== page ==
When a collective contract applies to 20 people or more, a copy must be lodged with the Chief Executive of the Department of Labour, PO Box 3705, Wellington.

  • Return to Employment Agreements Index

    Fixed-term employees

    Employment may be offered for a fixed term rather than as a permanent employee. The job may be for a set period (e.g. for six months) or until something happens (e.g. when the project ends) or until work is completed (e.g. until the fruit is picked).

    Fixed term have the same rights as other employees, except that the job will finish at the end of the fixed term. Note that an employer can only offer fixed-term employment where there are genuine reasons for doing so (such as seasonal work, project work, temping work, or replacing a permanent employee on leave), and the employer advises the employee of those reasons and how or when employment will end prior to employment.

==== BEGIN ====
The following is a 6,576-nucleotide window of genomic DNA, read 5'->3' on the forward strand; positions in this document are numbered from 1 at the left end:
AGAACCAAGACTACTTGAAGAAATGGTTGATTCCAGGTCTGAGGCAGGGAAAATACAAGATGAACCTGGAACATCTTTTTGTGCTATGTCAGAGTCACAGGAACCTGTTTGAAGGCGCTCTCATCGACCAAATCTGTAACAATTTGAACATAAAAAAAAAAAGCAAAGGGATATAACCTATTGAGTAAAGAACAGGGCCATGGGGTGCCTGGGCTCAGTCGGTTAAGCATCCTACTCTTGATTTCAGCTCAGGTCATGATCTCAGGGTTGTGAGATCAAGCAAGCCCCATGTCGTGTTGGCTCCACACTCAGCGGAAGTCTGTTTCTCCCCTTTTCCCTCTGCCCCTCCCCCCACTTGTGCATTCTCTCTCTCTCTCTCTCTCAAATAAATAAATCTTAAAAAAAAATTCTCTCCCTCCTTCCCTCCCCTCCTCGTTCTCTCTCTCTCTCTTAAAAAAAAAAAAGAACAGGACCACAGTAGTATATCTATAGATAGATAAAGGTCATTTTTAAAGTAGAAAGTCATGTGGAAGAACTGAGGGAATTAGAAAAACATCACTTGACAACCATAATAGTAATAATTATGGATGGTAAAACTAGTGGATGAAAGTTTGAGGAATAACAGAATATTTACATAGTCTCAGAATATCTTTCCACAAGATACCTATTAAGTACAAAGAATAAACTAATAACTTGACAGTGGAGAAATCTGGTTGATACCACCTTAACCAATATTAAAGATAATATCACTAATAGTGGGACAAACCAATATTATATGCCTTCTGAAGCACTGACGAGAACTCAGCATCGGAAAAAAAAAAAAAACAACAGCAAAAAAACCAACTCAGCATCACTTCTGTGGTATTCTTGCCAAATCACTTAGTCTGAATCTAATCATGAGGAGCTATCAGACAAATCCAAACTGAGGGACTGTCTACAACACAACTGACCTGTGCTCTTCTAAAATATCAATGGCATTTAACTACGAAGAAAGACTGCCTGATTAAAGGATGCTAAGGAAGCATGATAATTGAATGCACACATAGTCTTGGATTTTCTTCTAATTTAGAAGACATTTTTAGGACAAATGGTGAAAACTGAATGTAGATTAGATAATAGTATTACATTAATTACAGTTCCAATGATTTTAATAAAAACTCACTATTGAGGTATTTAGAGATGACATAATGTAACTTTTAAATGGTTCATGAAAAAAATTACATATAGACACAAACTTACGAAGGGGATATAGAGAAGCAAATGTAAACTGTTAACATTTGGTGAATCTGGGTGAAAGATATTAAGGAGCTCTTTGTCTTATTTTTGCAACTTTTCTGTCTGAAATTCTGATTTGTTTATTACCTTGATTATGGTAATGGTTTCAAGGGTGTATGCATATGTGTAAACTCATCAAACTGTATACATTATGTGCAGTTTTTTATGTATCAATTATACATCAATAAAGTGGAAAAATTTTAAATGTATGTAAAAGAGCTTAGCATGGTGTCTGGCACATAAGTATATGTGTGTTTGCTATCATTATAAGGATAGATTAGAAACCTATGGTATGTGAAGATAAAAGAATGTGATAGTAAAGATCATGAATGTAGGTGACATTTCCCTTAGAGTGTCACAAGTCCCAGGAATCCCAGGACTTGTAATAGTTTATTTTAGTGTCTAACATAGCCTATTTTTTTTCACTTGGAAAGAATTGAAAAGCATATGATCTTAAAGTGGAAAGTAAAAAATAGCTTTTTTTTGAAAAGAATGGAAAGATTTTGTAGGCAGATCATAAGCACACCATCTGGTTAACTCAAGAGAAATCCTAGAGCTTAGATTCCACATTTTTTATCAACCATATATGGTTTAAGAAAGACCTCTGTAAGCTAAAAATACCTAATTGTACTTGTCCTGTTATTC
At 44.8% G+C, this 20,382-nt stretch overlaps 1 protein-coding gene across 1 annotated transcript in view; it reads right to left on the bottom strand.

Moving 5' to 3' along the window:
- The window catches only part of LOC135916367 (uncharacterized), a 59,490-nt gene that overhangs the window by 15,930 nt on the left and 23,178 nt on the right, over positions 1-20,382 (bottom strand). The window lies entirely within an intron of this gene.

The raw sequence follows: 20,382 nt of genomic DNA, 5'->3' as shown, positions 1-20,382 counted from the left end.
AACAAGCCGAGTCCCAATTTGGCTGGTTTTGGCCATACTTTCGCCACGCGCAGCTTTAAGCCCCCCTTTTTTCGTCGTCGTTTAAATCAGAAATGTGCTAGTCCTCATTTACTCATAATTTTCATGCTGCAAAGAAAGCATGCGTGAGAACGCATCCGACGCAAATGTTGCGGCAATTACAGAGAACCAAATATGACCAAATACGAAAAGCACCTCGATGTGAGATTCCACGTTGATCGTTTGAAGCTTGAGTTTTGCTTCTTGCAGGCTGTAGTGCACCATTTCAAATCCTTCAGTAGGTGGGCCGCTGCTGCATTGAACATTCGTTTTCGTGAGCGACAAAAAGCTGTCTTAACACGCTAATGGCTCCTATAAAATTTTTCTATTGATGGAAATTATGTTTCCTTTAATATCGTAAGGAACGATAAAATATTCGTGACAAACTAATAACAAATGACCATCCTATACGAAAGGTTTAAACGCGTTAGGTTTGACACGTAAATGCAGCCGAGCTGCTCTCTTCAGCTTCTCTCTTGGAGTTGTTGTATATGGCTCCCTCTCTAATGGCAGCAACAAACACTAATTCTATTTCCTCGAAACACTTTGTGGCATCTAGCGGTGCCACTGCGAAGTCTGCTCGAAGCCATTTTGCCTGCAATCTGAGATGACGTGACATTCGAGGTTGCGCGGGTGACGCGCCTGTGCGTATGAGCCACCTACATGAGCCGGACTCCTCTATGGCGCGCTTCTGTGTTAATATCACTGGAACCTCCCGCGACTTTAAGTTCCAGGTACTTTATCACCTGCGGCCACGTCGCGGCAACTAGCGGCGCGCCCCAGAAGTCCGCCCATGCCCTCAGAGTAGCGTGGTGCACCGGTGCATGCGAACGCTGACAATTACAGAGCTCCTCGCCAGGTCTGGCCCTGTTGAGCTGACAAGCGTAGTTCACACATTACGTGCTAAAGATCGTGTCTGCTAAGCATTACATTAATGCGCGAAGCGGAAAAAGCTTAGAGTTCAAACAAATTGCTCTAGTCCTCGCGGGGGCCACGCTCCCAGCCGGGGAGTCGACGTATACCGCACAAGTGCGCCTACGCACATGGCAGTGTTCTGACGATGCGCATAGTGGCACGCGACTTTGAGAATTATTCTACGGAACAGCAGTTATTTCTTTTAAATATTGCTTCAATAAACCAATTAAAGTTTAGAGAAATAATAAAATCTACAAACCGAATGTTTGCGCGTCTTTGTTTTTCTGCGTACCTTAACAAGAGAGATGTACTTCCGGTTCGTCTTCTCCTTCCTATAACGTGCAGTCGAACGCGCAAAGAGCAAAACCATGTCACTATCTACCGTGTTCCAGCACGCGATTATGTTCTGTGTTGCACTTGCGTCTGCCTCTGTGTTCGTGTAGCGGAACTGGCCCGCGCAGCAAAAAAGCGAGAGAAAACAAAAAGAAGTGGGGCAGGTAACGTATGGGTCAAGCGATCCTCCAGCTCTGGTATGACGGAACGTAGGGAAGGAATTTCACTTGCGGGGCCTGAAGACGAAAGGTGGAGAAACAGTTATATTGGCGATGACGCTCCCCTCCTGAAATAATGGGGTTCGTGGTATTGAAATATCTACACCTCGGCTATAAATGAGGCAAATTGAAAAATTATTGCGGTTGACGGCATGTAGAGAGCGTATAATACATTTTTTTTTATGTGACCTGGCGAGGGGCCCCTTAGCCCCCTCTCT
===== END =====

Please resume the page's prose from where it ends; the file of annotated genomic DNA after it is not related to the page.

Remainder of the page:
• Return to Employment Agreements Index

    Alteration of Agreements

    Once in place the employment agreement can only be altered if both parties agree to the proposed alterations, i.e. one party cannot change the contract by themself.

    Other Information

    The following should be considered for inclusion in an employment contract:

    Introductory Statements

    Application of the contract to new workers.
    Definitions, e.g. various classes of work.
    Availability of the contract – accessibility to a written contract or copies for every worker.
    Employment policies – equal opportunities, bicultural policies, smokefree policies etc.